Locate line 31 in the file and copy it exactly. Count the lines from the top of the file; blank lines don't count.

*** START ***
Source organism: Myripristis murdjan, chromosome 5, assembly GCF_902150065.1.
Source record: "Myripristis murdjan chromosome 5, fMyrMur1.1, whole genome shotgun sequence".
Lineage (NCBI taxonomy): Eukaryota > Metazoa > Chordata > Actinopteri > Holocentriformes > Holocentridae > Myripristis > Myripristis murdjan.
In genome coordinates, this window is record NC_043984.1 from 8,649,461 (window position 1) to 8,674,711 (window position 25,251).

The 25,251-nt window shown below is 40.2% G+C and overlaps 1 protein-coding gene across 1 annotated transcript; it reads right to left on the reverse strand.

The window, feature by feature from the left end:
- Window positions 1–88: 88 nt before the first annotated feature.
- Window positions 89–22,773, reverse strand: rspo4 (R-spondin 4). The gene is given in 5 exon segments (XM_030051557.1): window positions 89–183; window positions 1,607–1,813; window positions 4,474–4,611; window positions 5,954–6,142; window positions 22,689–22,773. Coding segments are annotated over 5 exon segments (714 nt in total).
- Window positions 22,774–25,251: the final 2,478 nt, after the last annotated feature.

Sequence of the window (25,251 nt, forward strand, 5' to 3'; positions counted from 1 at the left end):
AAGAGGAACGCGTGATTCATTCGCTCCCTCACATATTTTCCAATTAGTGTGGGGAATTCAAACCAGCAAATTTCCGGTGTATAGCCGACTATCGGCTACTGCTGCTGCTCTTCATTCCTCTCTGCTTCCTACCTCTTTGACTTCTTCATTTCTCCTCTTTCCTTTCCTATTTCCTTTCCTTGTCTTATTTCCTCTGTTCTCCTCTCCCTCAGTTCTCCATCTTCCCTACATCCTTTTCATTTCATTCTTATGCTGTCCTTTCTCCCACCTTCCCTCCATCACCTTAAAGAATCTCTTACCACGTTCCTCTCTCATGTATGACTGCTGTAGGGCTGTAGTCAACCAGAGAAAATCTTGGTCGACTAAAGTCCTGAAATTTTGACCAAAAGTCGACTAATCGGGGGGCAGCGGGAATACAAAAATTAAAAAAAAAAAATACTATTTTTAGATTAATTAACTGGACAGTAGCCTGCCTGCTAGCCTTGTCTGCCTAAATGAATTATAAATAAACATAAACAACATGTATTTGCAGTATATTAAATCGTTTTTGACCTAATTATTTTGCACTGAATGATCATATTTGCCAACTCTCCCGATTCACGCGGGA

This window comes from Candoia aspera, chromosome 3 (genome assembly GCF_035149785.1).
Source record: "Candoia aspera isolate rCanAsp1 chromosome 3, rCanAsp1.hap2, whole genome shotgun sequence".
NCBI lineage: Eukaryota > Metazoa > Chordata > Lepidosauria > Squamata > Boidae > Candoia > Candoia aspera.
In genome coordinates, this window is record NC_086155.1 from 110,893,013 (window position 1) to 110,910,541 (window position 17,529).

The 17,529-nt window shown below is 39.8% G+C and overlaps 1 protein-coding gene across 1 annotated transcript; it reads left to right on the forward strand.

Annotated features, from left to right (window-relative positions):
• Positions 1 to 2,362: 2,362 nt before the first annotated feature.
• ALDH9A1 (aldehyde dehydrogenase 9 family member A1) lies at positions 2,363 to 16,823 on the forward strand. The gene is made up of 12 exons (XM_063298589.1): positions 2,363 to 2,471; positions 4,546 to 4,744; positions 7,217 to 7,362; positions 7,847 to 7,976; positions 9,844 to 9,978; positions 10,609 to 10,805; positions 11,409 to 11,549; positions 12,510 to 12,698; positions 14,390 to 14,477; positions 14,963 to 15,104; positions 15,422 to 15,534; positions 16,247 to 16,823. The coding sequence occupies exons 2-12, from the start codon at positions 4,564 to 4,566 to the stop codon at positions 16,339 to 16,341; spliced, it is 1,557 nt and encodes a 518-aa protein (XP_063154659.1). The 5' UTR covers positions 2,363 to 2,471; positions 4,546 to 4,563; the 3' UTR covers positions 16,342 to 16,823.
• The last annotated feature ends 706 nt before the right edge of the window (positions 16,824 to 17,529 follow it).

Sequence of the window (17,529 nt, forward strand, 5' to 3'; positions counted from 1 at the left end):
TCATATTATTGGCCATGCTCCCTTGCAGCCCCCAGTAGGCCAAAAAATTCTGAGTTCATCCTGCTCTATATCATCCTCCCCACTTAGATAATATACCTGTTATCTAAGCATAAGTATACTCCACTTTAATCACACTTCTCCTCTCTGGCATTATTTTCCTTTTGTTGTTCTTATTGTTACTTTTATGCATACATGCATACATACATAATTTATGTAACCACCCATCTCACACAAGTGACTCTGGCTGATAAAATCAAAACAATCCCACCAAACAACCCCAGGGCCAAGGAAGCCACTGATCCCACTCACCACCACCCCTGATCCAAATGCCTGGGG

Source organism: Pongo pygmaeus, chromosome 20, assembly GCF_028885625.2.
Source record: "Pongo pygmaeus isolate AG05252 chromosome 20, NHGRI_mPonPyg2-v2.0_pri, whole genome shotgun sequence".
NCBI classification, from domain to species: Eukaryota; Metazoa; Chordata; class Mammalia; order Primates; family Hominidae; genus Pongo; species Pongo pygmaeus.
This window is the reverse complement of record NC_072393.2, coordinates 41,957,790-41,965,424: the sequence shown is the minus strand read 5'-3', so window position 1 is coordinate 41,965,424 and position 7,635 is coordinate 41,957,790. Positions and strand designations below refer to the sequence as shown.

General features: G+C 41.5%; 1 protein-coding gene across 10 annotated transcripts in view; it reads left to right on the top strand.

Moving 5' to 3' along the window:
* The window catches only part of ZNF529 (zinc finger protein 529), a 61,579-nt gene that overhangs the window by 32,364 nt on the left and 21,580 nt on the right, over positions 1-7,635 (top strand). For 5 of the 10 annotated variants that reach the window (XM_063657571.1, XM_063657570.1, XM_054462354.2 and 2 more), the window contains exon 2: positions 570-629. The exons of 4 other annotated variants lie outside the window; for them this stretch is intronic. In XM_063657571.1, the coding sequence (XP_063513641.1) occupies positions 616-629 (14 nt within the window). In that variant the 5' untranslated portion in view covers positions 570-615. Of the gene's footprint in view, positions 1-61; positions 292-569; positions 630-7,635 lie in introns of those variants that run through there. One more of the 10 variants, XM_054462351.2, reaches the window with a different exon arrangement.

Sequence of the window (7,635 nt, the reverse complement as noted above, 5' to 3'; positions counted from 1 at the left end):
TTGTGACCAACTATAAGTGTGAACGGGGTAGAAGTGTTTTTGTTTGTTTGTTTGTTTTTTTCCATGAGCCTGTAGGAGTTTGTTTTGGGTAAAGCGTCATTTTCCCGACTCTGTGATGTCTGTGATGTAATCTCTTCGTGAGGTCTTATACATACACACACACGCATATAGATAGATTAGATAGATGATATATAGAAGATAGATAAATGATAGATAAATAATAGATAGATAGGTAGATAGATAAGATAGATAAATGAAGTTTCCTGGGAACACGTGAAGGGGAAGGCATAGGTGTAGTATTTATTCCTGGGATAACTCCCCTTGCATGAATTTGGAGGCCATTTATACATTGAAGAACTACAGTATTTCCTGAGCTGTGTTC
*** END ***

TTGTGACCAACTATAAGTGTGAACGGGGTAGAAGTGTTTTTGTTTGTTTGTTTGTTTTTTTCCATGAGCCTGTAGGAGTTTGTTTTGGGTAAAGCGTCATTTTCCCGACTCTGTGATGTCTGTGATGTAATCTCTTCGTGAGGTCTTATACATACACACACACGCATATAGATAGATTAGATAGATGATATATAGAAGATAGATAAATGATAGATAAATAATAGATAGATAGGTAGATAGATAAGATAGATAAATGAAGTTTCCTGGGAACACGTGAAGGGGAAGGCATAGGTGTAGTATTTATTCCTGGGATAACTCCCCTTGCATGAATTTGGAGGCCATTTATACATTGAAGAACTACAGTATTTCCTGAGCTGTGTTC